Friday, March 26, 2010

Negative Calorie Foods? We Wish!

Wouldn’t it be wonderful to eat foods that make you burn more calories than are in the food itself? You could eat to your heart’s content and lose weight while you’re at it. Google “negative calorie foods” and you’ll find “negative calorie diets” and lists of calorie burning foods. Usually these diets feature foods that are good for you like celery and grapefruit, so there’s no harm done if you try to outsmart your metabolism by eating them.

But do they really do what the claims promise? Possibly, but not likely. While proponents claim to have research studies that support the negative calorie premise, there isn’t any. I’ve seen some sites that claim that when you eat celery you burn up “a lot” more calories to process that celery. But the data is just not there. For most foods, it takes roughly 10% of the calories in that food to digest and absorb it. So to process that 6 calorie stalk of celery is probably costing you about 0.6 calories. Even if these foods do burn up extra calories, it would probably be an insignificant amount when it comes to actual weight loss.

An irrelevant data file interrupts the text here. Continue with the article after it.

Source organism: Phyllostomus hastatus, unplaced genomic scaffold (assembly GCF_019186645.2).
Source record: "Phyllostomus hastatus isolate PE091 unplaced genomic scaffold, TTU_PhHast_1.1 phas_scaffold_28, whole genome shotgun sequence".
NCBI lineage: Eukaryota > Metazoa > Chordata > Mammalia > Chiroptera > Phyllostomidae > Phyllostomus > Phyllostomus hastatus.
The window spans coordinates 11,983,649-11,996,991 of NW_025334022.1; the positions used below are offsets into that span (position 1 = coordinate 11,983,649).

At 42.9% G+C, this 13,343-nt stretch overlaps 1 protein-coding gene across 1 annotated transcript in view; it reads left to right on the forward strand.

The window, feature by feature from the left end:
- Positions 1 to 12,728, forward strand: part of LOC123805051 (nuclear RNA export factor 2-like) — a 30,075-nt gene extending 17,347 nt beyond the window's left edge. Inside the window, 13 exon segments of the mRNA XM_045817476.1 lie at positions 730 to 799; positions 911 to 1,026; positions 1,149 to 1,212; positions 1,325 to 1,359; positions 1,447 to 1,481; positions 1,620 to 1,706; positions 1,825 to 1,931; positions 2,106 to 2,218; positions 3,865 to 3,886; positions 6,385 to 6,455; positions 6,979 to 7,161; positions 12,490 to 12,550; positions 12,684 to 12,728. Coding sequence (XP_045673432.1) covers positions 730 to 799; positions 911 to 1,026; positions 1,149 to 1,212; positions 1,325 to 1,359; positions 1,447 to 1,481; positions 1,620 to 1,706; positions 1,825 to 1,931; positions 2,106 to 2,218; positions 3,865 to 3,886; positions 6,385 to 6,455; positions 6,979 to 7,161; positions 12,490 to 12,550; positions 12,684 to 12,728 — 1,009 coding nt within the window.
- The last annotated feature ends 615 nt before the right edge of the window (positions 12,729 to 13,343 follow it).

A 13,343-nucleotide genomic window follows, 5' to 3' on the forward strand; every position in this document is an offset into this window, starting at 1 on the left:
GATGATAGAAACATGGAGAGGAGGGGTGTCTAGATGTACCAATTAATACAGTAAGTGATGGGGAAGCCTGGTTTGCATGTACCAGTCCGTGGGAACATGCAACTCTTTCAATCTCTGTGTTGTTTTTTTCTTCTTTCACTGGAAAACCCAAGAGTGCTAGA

Since most of the foods on “negative calorie” lists are fruits and vegetables, eating lots of them could help you lose weight. Here’s where the data is solid. Foods that weigh a lot (meaning high in water content) fill you up and so you eat less. Several research studies show that we eat about the same amount of food in weight every day. You may have seen the book Volumetrics. It’s based on this concept. Our own UAB EatRight weight loss program is based on this idea too. So if you eat heavy foods that are low in calories, you signal your body to feel full and satisfied on fewer calories.

The bottom line on negative calorie foods? This is one for The Journal of Wouldn’t It Be Nice? But Too Bad Because It Probably Isn’t.

Beth Kitchin, MS, RD
Assistant Professor
UAB Department of Nutrition Sciences

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